Summer Reading Challenge

I realize that I haven’t posted much on this website since I entered graduate school, but now that I’m out and working in the world I’m going to start posting again. My goal with this blog, as it always has been, is to interrogate complex questions in social justice and activism, particularly the ways in which different movements or issues intersect and what we should do about those collisions. My general philosophy in activism is that thinking and acting must occur in balance with each other, and that strategy and tactics are just as important as understanding the issues.

With that in mind, and based on everything I’ve been absorbing on Twitter from the time the Ferguson protests broke out until this past week, I’ve decided to spend time this summer reading some core history and theory in a variety of social justice areas to learn more about them and challenge my assumptions. I would like to cover books from the following subjects, at a minimum:

  • Feminism
  • Queer Theory
  • Racism/White Supremacy
  • Cultural Appropriation
  • Intersectionality
  • Labor
  • Education
  • Environment
  • Organizing
  • Poverty
  • Economic Inequality

I welcome suggestions on core books I should read in these areas. Leave suggestions in the comments, or tweet them to me @jboschan. I also plan to post along the way detailing some of my assumptions going in, what I learn from each book, and how my assumptions change after each one. If people are interested in reading along like a book club, we could also potentially do twitter chats after each book.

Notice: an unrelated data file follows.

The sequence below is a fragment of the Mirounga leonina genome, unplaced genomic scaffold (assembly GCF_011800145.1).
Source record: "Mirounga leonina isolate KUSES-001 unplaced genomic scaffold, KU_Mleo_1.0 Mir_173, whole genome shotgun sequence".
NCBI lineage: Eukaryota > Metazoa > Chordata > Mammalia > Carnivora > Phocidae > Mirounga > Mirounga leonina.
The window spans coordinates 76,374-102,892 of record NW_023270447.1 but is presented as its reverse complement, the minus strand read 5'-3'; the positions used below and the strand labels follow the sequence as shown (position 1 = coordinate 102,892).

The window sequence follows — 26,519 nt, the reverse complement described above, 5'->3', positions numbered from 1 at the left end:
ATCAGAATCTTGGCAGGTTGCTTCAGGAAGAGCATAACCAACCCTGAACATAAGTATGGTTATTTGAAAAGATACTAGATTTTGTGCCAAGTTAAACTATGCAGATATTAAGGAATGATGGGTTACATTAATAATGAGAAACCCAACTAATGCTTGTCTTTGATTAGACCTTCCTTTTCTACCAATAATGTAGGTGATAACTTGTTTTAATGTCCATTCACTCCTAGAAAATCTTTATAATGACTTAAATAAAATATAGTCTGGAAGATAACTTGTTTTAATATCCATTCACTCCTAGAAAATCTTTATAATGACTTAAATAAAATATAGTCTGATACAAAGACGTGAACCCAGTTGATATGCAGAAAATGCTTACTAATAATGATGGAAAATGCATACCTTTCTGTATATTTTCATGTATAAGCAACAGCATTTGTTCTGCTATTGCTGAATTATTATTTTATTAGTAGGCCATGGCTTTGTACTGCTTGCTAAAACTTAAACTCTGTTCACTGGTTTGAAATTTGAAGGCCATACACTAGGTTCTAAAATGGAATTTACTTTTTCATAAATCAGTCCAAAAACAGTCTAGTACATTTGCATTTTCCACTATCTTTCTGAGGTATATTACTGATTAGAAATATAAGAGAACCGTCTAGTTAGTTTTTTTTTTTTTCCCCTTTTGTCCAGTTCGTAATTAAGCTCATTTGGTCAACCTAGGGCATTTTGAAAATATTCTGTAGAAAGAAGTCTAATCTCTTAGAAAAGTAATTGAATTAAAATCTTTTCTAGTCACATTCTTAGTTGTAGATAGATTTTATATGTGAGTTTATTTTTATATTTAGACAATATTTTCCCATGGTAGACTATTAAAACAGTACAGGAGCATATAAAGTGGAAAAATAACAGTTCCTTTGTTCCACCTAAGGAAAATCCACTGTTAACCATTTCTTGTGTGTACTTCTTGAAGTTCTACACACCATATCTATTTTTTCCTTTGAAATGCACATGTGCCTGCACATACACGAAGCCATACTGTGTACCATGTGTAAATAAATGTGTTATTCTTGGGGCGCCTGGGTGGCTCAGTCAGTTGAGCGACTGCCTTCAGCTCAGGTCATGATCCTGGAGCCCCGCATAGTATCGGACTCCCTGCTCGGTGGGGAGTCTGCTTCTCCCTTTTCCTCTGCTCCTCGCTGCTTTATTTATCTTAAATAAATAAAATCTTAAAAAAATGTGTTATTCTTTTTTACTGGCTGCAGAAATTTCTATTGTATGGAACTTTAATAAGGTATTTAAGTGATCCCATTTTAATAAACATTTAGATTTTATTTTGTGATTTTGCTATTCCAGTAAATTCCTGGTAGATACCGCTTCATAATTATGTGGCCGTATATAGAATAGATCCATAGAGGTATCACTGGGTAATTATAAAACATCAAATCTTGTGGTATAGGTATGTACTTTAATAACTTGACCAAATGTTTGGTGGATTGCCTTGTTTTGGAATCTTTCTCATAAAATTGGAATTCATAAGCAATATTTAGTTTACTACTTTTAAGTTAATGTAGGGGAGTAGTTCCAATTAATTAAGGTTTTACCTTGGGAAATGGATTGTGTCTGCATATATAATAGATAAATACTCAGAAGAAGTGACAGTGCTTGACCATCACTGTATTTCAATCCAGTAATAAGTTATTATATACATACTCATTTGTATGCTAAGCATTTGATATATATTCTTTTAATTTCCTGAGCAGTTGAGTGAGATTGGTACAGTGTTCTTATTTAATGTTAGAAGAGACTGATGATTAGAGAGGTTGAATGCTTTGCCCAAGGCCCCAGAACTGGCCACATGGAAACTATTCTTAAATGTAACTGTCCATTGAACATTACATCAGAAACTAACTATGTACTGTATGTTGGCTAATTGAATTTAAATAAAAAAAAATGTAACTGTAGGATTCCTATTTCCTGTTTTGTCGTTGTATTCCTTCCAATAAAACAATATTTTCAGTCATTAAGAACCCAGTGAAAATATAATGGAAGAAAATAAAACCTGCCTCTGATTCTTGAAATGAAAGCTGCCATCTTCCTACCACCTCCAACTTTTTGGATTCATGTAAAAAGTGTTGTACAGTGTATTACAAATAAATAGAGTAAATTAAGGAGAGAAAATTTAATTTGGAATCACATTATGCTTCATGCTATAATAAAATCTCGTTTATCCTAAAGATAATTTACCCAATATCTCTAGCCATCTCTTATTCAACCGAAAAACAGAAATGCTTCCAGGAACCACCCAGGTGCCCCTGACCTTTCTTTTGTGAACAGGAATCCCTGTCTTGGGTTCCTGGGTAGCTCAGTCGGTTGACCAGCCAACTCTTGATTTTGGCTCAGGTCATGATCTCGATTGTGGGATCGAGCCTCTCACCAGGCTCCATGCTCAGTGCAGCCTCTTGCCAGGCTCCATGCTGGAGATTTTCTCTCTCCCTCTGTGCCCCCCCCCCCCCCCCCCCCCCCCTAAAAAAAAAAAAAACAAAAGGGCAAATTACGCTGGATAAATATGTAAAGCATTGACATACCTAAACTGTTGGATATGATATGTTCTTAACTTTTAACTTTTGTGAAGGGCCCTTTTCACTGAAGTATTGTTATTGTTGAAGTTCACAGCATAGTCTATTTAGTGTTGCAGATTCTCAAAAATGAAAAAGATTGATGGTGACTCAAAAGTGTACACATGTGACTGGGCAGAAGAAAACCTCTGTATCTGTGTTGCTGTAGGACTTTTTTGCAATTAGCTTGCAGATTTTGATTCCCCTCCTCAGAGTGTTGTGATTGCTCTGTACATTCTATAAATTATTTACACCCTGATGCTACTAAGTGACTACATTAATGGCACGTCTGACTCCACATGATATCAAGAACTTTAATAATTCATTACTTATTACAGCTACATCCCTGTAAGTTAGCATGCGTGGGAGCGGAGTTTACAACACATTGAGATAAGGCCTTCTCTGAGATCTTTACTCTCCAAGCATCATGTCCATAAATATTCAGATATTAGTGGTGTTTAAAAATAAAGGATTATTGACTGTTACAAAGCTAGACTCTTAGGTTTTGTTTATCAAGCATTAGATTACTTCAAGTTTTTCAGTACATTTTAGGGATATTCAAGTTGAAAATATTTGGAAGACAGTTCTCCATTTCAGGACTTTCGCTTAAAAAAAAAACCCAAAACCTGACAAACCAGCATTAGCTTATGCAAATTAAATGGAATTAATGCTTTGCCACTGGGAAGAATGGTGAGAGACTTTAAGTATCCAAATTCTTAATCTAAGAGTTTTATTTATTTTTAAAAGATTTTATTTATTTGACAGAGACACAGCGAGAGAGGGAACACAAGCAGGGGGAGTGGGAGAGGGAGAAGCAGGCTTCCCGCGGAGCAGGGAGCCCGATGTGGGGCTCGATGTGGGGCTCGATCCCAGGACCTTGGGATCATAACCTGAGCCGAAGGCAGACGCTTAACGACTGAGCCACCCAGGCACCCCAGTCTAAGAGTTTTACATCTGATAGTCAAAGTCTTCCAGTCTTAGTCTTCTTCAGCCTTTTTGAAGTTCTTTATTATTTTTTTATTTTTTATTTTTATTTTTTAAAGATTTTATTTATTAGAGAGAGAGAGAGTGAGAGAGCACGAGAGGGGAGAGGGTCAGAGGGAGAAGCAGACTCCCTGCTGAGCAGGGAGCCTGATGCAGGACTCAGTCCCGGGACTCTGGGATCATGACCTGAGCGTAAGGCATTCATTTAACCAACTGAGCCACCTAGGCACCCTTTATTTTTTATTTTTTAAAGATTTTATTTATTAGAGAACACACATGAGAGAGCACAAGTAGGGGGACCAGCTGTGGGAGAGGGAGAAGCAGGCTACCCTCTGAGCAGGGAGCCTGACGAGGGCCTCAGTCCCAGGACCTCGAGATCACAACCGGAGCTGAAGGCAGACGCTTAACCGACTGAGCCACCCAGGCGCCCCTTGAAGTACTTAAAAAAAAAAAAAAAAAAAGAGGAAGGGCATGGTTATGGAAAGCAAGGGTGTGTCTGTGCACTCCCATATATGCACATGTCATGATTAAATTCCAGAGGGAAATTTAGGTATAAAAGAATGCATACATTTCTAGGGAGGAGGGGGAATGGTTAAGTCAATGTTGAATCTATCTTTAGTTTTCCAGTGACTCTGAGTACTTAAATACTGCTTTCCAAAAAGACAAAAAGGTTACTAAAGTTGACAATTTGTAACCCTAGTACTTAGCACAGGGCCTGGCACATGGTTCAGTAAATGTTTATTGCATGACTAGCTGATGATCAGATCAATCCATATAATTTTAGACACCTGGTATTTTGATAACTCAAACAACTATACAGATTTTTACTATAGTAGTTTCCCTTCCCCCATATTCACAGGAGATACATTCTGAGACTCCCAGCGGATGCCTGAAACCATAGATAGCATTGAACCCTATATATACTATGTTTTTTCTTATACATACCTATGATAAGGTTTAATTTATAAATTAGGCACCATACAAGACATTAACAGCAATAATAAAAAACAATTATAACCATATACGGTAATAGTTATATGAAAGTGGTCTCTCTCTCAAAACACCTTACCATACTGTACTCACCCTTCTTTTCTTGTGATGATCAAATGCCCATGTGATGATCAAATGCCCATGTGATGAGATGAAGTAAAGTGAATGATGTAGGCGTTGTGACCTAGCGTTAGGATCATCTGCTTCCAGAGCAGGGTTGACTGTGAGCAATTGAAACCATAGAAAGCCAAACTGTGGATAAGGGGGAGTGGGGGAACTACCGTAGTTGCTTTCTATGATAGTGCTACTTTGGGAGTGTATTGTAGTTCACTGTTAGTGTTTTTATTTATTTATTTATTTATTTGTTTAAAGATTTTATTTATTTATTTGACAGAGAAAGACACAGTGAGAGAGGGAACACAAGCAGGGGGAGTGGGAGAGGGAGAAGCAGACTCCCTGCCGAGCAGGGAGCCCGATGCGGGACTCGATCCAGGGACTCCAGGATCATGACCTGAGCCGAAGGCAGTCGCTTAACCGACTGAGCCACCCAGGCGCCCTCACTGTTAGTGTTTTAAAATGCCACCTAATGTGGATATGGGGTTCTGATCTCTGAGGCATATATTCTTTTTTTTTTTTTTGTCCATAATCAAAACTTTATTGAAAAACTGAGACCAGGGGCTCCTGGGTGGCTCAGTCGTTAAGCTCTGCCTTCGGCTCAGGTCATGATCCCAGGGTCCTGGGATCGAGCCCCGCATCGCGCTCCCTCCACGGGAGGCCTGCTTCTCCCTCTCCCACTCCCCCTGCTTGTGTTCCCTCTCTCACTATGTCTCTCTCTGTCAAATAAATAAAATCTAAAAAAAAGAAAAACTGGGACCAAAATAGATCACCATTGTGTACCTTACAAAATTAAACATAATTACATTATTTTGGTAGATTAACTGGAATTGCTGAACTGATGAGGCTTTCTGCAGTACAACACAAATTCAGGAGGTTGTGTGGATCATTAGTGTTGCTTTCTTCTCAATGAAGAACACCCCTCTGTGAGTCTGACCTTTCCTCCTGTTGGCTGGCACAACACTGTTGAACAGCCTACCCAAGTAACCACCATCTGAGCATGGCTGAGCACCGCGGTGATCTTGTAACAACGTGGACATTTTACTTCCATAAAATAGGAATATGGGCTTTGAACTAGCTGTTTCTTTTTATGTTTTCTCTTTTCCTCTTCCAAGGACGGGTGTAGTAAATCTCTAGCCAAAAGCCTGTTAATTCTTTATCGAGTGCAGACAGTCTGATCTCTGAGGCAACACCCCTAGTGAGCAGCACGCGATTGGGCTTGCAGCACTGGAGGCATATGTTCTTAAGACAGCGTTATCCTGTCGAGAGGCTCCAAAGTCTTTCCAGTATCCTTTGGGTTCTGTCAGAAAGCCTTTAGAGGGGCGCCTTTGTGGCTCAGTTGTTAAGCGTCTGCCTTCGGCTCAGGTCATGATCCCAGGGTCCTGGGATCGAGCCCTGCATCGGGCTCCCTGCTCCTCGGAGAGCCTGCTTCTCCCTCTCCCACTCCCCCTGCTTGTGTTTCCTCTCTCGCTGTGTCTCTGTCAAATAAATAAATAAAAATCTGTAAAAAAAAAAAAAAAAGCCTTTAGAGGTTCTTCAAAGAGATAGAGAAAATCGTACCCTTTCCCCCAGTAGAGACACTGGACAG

I’m going to start by rereading a book called “All God’s Children,” by Fox Butterfield. This is a book I first read sometime in middle or high school, and in light of the Black Lives Matter movement, I’d like to revisit it and see if I pick up on things I missed the first time. Here’s the description of the book on Amazon:

“A timely reissue of Fox Butterfield’s masterpiece, All God’s Children, a searing examination of the caustic cumulative effect of racism and violence over 5 generations of black Americans.

Willie Bosket is a brilliant, violent man who began his criminal career at age five; his slaying of two subway riders at fifteen led to the passage of the first law in the nation allowing teenagers to be tried as adults. Butterfield traces the Bosket family back to their days as South Carolina slaves and documents how Willie is the culmination of generations of neglect, cruelty, discrimination and brutality directed at black Americans. From the terrifying scourge of the Ku Klux Klan during Reconstruction to the brutal streets of 1970s New York, this is an unforgettable examination of the painful roots of violence and racism in America”

I hope you will join me on this journey to question my assumptions and deepen my knowledge of social justice.

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This entry was posted in Education, Feminism, General Post, labor, Poverty, Race.

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